Why Jobs Go Unfilled Even in Times of High Unemployment

Companies say too many applicants just don’t have the right skills. Partnerships between employers and community colleges are looking to fix that.

Three Alamo Academy graduates, now Lockheed Martin employees, in front of an engine for the U.S. Air Force's C-5 plane. The Alamo Academies are part of a public-private partnership that trains select high-school students, lets them earn college credits, and provides many with high-skilled jobs as soon as they graduate from high school. 
National Journal
Amy Sullivan
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Amy Sullivan
Aug. 16, 2013, 10:50 a.m.

Skills for Amer­ica’s Fu­ture, a policy ini­ti­at­ive run out of the As­pen In­sti­tute, was cre­ated in 2010 as a spin-off of Pres­id­ent Obama’s Jobs Coun­cil and was ori­gin­ally led by long­time Obama sup­port­er Penny Pritzker. With Pritzker now in­stalled as the new Com­merce sec­ret­ary, As­pen an­nounced earli­er this week that the skills-train­ing pro­gram will con­tin­ue with ex­ec­ut­ives from Snap-On and Gap at the helm.

In the wake of that news, Na­tion­al Journ­al talked with René Bryce-Laporte, the out­go­ing pro­gram man­ager for Skills for Amer­ica’s Fu­ture, about the chal­lenges of train­ing work­ers in an eco­nomy where em­ploy­ees can ex­pect to de­vel­op new skills con­sist­ently throughout their ca­reers — even if they have the in­creas­ingly rare ex­per­i­ence of stay­ing in the same field or even with the same com­pany. Bryce-Laporte has spent more than 15 years work­ing in policy and ad­vocacy around the is­sues of provid­ing so­cial and eco­nom­ic op­por­tun­ity to low- and middle-in­come Amer­ic­ans. Ed­ited ex­cerpts of the con­ver­sa­tion fol­low. 

The U.S. has an un­em­ploy­ment rate over 7 per­cent, yet as we’ve been trav­el­ing around the coun­try, we con­stantly hear from em­ploy­ers that they can’t fill po­s­i­tions, par­tic­u­larly those that re­quire high­er skills. How is that pos­sible?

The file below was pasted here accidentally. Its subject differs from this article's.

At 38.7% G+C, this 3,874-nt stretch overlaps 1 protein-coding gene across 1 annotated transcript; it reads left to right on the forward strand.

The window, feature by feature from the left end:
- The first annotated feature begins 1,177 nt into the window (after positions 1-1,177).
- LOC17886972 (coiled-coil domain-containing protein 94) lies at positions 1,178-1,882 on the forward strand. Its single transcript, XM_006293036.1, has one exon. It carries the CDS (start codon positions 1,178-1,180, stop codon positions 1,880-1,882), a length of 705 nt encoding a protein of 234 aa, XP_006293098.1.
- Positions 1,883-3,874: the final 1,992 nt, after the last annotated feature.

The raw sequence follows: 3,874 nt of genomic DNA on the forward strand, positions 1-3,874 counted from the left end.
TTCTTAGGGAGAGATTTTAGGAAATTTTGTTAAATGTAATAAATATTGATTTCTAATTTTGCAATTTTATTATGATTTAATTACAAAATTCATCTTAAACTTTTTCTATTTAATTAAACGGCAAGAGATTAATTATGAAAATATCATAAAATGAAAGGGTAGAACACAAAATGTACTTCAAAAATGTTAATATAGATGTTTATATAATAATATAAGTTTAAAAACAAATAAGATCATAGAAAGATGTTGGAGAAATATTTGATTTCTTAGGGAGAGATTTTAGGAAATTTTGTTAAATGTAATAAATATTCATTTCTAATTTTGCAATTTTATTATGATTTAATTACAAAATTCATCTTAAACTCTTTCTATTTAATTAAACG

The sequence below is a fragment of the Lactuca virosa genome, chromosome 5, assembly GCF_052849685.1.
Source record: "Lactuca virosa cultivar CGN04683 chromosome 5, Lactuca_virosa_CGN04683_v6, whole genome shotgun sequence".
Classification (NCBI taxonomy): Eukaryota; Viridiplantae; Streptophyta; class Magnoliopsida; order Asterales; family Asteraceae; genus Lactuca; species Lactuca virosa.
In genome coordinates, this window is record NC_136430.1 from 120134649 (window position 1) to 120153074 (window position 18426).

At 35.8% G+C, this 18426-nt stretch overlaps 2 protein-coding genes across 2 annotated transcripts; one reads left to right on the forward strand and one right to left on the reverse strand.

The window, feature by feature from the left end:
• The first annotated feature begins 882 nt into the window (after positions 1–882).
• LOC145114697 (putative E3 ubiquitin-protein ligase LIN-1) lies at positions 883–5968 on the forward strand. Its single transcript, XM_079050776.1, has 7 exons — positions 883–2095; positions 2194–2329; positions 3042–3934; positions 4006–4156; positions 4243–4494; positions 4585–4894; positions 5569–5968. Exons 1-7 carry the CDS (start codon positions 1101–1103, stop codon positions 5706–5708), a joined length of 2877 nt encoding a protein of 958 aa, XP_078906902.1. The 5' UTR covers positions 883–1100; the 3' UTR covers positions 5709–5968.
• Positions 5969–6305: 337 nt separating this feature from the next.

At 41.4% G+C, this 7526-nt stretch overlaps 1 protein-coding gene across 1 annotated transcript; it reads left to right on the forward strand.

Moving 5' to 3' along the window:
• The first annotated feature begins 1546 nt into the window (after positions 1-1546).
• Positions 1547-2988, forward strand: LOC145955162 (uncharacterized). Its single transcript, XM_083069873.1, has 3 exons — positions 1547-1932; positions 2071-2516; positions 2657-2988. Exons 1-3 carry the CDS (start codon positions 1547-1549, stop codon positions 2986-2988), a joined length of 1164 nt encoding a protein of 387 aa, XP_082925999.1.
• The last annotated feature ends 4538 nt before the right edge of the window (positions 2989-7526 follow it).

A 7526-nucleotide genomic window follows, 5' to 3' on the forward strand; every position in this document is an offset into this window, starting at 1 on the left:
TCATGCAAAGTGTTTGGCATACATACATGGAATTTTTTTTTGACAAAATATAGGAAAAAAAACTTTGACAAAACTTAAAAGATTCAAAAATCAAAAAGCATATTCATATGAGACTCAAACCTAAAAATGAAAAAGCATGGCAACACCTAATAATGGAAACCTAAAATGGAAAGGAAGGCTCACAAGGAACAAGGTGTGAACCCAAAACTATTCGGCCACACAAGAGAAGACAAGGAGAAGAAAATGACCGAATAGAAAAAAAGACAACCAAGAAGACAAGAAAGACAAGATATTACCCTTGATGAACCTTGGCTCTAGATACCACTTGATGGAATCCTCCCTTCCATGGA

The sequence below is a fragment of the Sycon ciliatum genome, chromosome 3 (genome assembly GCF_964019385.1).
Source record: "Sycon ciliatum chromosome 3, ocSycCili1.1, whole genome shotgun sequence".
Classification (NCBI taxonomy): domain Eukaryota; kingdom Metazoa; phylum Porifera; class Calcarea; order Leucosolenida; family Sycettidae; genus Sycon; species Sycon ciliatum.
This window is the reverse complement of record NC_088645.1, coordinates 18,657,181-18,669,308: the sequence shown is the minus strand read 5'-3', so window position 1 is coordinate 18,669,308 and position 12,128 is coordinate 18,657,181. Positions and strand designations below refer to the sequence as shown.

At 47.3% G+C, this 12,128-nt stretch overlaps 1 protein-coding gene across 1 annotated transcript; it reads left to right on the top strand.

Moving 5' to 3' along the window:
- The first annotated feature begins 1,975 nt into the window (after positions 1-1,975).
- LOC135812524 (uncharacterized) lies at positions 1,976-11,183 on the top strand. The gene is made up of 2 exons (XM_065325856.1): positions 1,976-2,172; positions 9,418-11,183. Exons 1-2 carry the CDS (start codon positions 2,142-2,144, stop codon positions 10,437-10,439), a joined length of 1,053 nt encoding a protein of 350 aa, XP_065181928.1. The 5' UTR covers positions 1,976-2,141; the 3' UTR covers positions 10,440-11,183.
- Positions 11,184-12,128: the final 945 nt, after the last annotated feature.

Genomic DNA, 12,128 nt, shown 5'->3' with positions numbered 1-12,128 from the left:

One of the reas­ons Skills for Amer­ica’s Fu­ture was star­ted was that the Jobs Coun­cil kept hear­ing from em­ploy­ers con­cerned that they had jobs re­main­ing open be­cause they couldn’t find work­ers with the skills they needed. The idea was to cre­ate an ini­ti­at­ive to work with com­munity col­leges, and to pro­mote part­ner­ships between them and busi­nesses to match edu­ca­tion and train­ing to em­ploy­ment op­por­tun­it­ies.

The pre­cise num­ber of jobs that re­main un­filled is elu­sive, but we know that the num­ber is high. Now, jobs some­times go un­filled be­cause of nat­ur­al fluc­tu­ation in the work­place — some­body leaves a job and it stays open for a few months. There are some ob­serv­ers who say that the idea of a skills gap is over­stated, that va­can­cies per­sist be­cause em­ploy­ers can’t find people with the skills they need at the rate they’re will­ing to pay. But it is true that em­ploy­ers com­plain they have a hard time find­ing work­ers with the skills they need. About 40 years ago, only one in four jobs re­quired more than a high school edu­ca­tion, but now about two in three jobs re­quire more train­ing. And work­ers now really need to think of learn­ing as a lifelong task. That’s a huge shift from the days when you did one job that nev­er changed for one em­ploy­er and then you re­tired.

Work­ing in a fact­ory re­quires a dif­fer­ent kind of skill than it used to — the same is true in ag­ri­cul­ture, even. I serve on a board in Arkan­sas, and we went to a town in the Delta that has a farm that used to have a couple hun­dred people work­ing in the field. Now it em­ploys two people, op­er­at­ing all the ma­chines.

I’ve seen some sur­veys with em­ploy­ers who talk about prob­lems find­ing work­ers with tra­di­tion­al work­place skills — show­ing up to work on time, hav­ing ba­sic lit­er­acy, need­ing work­ers who can prob­lem-solve. That’s not new tech­no­logy in play — some em­ploy­ers have al­ways com­plained about these skills be­ing ab­sent.

It’s in­ter­est­ing that you men­tion those ba­sic skills, be­cause it’s def­in­itely not what we think of when we hear “job train­ing.”

Yeah, those are some of the job-read­i­ness skills that some people still over­look. There are em­ploy­ers who now work with com­munity col­leges to de­vel­op cer­ti­fic­ates that help show that a work­er is ready. The Na­tion­al Ca­reer Read­i­ness Cer­ti­fic­ate ba­sic­ally tests those kinds of skills I was talk­ing about — can they read for in­form­a­tion, loc­ate in­form­a­tion, do math? The stand­ard­ized test is ad­min­is­trated by the test­ing ser­vice ACT and eval­u­ates a stu­dent’s pre­pared­ness for the work­place. Bison Gear, a man­u­fac­turer in Illinois, makes sure all of its em­ploy­ees have passed the NCRC as a re­quire­ment of em­ploy­ment.

So when we talk about more train­ing or edu­ca­tion, it doesn’t ne­ces­sar­ily mean get­ting more people through four-year col­leges.

That’s right. Not every kid has to be ready to go to Har­vard or Columbia or Michigan. More train­ing could mean a pro­fes­sion­al train­ing school. Or com­munity col­leges, which are great places to go to get a de­gree or spe­cial­ized skills that are of value to an em­ploy­er.